One of the most important math skills kids need to master early in their schooling is that of counting sets. Counting teaches children the meaning of a number – that is, what the number represents in the real-world. They may have learned to recite the numerals in order, but they also need to learn how to apply this conceptual understanding of the number in meaningful situations. For example, knowing that there are five apples in a basket.
Counting the number of items in a set teaches children the concept of cardinality. Cardinality refers to the knowledge that the last item counted in the set represents the total number of items in it. This number is a cardinal property of that group of objects and will not change unless items are added or removed.
Understanding cardinality helps children compare sets and perform basic addition and subtraction on them. Since they would already know the numerals by heart, one approach to teaching sets would be to have them count sets and match them to the corresponding number.
Here are 4 simple activities to teach your child cardinality and how to match sets –
- Count the Sets and Match with Numerals
In this exercise, your child will practice counting the number of objects in a grouping and match them with the correct cardinal number.
Collect everyday items familiar to your child and group them in ones, twos, threes, and so on, with the largest being a group of ten. Place these items around your child on the floor/desk. Ask them to point to each type of item, name it out aloud, and count the number of objects in each grouping. If they make a mistake when counting, ask them to try again until they get it right.
Now hand the child a pad of sticky notes and a pencil. Ask them to write the numeral corresponding to the number of items in each group on a sticky note and put it on the desk next to the items. Repeat this until all the groups are correctly numbered.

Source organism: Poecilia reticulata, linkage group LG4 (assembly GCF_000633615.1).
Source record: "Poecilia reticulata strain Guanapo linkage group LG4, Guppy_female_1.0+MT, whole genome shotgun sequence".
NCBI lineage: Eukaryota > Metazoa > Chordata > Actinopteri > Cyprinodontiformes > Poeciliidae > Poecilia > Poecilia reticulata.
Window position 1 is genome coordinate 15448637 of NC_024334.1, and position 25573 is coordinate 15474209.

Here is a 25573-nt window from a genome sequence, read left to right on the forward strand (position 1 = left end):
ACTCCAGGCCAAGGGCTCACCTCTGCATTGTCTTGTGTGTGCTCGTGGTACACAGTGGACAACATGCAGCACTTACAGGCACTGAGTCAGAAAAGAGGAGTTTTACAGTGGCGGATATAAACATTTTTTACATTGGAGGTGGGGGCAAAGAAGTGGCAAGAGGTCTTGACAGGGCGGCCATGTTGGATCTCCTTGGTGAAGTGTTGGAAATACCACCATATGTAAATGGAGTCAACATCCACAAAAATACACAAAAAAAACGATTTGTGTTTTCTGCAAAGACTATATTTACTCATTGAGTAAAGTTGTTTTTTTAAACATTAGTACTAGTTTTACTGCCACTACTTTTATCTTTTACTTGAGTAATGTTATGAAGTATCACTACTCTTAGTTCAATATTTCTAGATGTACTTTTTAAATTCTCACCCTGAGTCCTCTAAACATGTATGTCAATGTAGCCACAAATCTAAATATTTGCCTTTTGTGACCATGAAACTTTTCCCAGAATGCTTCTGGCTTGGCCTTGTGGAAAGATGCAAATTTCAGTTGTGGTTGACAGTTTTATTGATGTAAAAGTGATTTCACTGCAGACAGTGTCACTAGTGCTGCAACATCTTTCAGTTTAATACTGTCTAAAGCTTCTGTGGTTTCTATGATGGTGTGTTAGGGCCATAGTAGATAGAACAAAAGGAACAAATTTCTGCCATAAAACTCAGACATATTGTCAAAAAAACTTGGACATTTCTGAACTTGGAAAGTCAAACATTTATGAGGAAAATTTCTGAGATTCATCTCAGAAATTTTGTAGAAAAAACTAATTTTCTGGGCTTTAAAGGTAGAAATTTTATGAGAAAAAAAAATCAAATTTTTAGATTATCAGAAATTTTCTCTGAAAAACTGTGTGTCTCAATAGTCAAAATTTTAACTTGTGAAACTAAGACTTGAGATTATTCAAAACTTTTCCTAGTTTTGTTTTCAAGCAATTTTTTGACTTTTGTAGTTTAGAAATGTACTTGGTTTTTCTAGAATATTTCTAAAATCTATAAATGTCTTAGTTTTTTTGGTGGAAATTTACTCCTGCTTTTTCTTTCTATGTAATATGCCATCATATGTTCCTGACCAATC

Alternatively, you can download and print worksheets like the ones below for this activity.
- Groupings Objects into Sets
Present your child with a pile of objects of many different types (you could just scramble all the items from activity #1 into one big heap!). Have them remove items of a type from the pile and collect them into groups. Next, have them count the number of items in each group they have created and write the correct numeral next to them.
This activity helps them learn how to classify and sort objects into groups and then tag them with the cardinal numbers.
- Matching Picture Sets
For this activity, use a whiteboard and marker.
Plot a table with five rows and two columns. In each cell, draw a series of objects instantly recognizable to the child. Each row should have objects numbering between 1 and 5, with no two adjacent cells having the same number of items.
Show your child the first cell and ask them to name the object and count the number of items in the cell. Now ask them to choose a cell from the second column that has the same number of items as this cell. Repeat this for all rows in the first column.
This activity will further reinforce their learning by having them compare the cardinality of one group to that of another, performing basic operations using numbers.
- Matching Domino Tiles – And Playing the Game!
It’s time to step it up a notch!
Arrange a full set of dominoes in a row (28 tiles). Choose a tile. Ask your child to count the number of pips on each end of the tile separately and write it down. Now have them identify as many tiles as they can with the same number of pips for each end of the tile and place them next to the first tile.
Scramble the set and rearrange the tiles. This time, have the count the total number of pips on a tile and match it with other tiles that have the same number of pips overall.
Repeat this activity until all tiles are arranged in groups.
Tip: Once they have mastered counting and matching sets with the tiles, why not play a round? Teach them how to play the game of dominoes to strengthen their learning and give them a breather!
What activities do YOU use to teach your child counting sets and matching? Let us know in the comments below and we’ll feature it in our post.